AML program running out of time
In 11 days, the federal coal tax that funds the cleanup of abandoned mines is set to expire.
Across the coalfields, thousands of acres of abandoned sites remain unreclaimed. If the tax dies, many of them will probably never be cleaned up.
As the Sept. 30 deadline approaches, lawmakers, environmental and labor groups and industry lobbyists are scrambling to somehow keep the program alive.
Various proposals are still being floated to extend and reform the entire Abandoned Mine Land program.
The Bush administration has proposed a last-minute plan to keep part of the tax — the part that funds health-care benefits for retired miners — going.
But the more likely outcome, in the short term, at least, seems to be passage of an extension of one year or slightly less.
Last week, Sen. Robert C. Byrd, D-W.Va., got such a proposal rolling. The Senate Appropriations Committee agreed to attach a nine-month extension to next year’s Interior Department budget bill.
“Who knows what form it will ultimately take. We don’t know,” said Louise Dunlap, a lobbyist for the Citizens Coal Council. “But now, an extension is officially part of a mechanism that has a chance of passing.”
Byrd won approval for his extension after Sen. Arlen Specter, R-Pa., joined in his amendment.
In a statement, Byrd said that his amendment was simply “a safety net” to keep the program going until a more comprehensive extension bill could be worked out.
“Time is running short,” Byrd said. “My amendment is a critical backstop because we cannot sit idly by and let this program lapse.”
Congress created the AML program in 1977, when it passed the Surface Mining Control and Reclamation Act.
Under the program, coal operators pay 35 cents per ton of surface-mined coal and 15 cents per ton of underground-mined coal. The money is supposed to be used to clean up coal mines that were abandoned before 1977.
Since the program began, coal operators have paid more than $7 billion into the fund.
But, as The Charleston Gazette outlined in a series of articles last month, more than $1.3 billion of AML money has been diverted to other projects.
Lawmakers and Interior’s Office of Surface Mining have allowed AML money to fund infrastructure projects unrelated to the coal industry, health-care benefits for retired miners, the clean up of other industries’ messes, and lower-priority abandoned coal sites that do not pose health or safety threats.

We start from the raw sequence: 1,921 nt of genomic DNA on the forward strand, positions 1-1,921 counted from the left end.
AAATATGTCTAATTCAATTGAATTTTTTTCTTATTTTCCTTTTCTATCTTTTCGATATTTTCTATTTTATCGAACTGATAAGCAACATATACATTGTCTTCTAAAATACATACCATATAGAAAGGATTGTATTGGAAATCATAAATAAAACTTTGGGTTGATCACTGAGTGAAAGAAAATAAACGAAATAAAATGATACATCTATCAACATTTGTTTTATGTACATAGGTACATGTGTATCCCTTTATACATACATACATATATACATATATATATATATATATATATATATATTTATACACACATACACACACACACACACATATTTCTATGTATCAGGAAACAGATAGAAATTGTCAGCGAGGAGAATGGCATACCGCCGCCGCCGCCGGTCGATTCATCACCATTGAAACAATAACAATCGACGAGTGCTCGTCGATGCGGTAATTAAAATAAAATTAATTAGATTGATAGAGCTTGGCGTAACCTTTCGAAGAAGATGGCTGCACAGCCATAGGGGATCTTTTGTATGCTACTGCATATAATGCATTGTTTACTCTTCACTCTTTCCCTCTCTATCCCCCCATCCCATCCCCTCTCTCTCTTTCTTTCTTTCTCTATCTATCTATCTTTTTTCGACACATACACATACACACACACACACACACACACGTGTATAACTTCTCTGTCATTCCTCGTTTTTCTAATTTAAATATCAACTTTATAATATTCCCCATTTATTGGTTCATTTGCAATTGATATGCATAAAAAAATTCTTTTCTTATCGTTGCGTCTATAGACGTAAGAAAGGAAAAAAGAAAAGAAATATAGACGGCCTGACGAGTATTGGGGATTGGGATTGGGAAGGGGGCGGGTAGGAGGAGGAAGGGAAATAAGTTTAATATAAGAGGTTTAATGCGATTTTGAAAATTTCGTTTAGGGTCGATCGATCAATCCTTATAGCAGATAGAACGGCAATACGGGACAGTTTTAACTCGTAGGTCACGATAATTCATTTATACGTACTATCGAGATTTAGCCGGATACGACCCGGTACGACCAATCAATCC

Also, across the coalfields, abandoned coal mines have gone unreclaimed because Congress has squirreled away nearly $1.7 billion of AML money to help the federal budget look more balanced.
So far this year, competing proposals to extend the AML tax have stalled.
The Bush administration’s plan is going nowhere, because it does not give Western states — especially Wyoming, the nation’s largest coal producer — any share of the future coal taxes they pay. The Bush plan would instead use coal taxes from Wyoming to clean up sites in West Virginia and other Appalachian states.
Twenty years ago, Wyoming started using its AML money to build schools, hospitals and roads, after promising it had cleaned up all of its abandoned mines. Now, though, state officials say that they have discovered millions of dollars of reclamation needs they didn’t notice before.
Rep. Nick J. Rahall, D-W.Va., has joined with Rep. Barbara Cubin, D-Wyo., on a plan that would give Wyoming more money from federal mineral leases instead.
Also, the Rahall-Cubin plan, unlike the Bush proposal, would require states to more closely follow the original AML goals of putting high-priority health-and-safety cleanups first.
Last week, the National Mining Association tried to downplay the urgency of extending the AML program.
In a news release, the industry group declared “there is no immediate crisis in AML funding.”